Book Image

Linux Shell Scripting Cookbook, Second Edition - Second Edition

Book Image

Linux Shell Scripting Cookbook, Second Edition - Second Edition

Overview of this book

The shell remains one of the most powerful tools on a computer system — yet a large number of users are unaware of how much one can accomplish with it. Using a combination of simple commands, we will see how to solve complex problems in day to day computer usage.Linux Shell Scripting Cookbook, Second Edition will take you through useful real-world recipes designed to make your daily life easy when working with the shell. The book shows the reader how to effectively use the shell to accomplish complex tasks with ease.The book discusses basics of using the shell, general commands and proceeds to show the reader how to use them to perform complex tasks with ease.Starting with the basics of the shell, we will learn simple commands with their usages allowing us to perform operations on files of different kind. The book then proceeds to explain text processing, web interaction and concludes with backups, monitoring and other sysadmin tasks.Linux Shell Scripting Cookbook, Second Edition serves as an excellent guide to solving day to day problems using the shell and few powerful commands together to create solutions.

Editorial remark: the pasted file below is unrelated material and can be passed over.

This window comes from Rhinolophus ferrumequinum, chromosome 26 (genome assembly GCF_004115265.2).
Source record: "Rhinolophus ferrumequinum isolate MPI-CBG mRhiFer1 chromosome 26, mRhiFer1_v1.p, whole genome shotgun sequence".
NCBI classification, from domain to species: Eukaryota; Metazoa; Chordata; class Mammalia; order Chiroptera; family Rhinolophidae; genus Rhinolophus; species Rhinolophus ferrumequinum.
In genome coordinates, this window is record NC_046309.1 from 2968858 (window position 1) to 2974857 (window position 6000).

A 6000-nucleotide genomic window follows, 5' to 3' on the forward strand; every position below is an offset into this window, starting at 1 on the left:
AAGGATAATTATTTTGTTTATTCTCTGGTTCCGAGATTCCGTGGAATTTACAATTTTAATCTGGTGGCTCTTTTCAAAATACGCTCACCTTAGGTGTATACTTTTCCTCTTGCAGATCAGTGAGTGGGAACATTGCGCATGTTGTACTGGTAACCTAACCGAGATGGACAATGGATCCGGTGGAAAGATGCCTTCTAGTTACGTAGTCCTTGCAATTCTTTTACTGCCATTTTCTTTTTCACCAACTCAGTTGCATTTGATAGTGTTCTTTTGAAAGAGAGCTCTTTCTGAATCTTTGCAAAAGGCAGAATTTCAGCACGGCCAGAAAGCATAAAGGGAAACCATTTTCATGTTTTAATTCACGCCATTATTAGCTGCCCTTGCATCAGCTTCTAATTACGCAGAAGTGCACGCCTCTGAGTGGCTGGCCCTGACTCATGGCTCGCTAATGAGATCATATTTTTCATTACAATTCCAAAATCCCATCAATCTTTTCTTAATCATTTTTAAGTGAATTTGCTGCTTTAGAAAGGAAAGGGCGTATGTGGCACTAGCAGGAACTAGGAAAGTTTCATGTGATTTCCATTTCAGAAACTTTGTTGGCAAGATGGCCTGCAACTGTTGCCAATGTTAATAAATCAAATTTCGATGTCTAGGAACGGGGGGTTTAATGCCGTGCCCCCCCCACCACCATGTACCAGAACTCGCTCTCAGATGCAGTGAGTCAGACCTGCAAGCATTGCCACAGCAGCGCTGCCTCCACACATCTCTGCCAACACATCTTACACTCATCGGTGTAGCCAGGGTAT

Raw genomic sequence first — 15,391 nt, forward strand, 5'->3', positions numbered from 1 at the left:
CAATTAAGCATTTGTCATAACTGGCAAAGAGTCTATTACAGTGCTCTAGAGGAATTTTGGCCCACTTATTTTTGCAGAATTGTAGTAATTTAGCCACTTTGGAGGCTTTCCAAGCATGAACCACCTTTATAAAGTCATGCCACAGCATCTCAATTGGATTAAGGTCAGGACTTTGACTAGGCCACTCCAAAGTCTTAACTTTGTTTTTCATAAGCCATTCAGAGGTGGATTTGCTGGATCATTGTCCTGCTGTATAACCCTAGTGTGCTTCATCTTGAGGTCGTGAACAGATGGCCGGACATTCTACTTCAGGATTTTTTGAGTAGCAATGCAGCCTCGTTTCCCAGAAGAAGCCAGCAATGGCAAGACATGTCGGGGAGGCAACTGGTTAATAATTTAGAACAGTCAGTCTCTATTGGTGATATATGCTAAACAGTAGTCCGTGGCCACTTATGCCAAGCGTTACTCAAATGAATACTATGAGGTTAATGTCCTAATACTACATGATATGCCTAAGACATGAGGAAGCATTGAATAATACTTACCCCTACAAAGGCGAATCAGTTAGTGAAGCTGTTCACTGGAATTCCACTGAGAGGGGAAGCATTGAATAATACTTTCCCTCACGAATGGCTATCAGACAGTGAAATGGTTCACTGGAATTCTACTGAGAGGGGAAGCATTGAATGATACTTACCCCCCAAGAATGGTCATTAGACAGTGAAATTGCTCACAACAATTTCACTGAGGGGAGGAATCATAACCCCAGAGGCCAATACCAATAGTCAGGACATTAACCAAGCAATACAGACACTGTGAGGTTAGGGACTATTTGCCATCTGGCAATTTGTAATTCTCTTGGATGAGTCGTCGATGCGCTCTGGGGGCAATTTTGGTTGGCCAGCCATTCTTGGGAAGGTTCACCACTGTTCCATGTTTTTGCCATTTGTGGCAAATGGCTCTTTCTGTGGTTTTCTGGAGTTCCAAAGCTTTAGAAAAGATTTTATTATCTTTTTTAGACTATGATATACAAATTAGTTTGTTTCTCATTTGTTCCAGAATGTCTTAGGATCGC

Table of Contents (16 chapters)
Linux Shell Scripting Cookbook
About the Authors
About the Reviewers

Gathering system information

Collecting information about the current system from the command line is very important in logging system data. The different system information data includes hostname, kernel version, Linux distro name, CPU information, memory information, disk partition information, and so on. This recipe will show you different sources in a Linux system to gather information about the system.

How to do it...

  1. In order to print the hostname of the current system, use:

    $ hostname


    $ uname -n
  2. Print long details about the Linux kernel version, hardware architecture, and more by using:

    $ uname -a
  3. In order to print the kernel release, use:

    $ uname -r
  4. Print the machine type as follows:

    $ uname -m
  5. In order to print details about the CPU, use:

    $ cat /proc/cpuinfo

    In order to extract the processor name, use:

    $ cat /proc/cpuinfo | sed -n 5p

    The fifth line contains the processor name.

  6. Print details about the memory or RAM as follows:

    $ cat /proc/meminfo

    Print the total memory (RAM) available...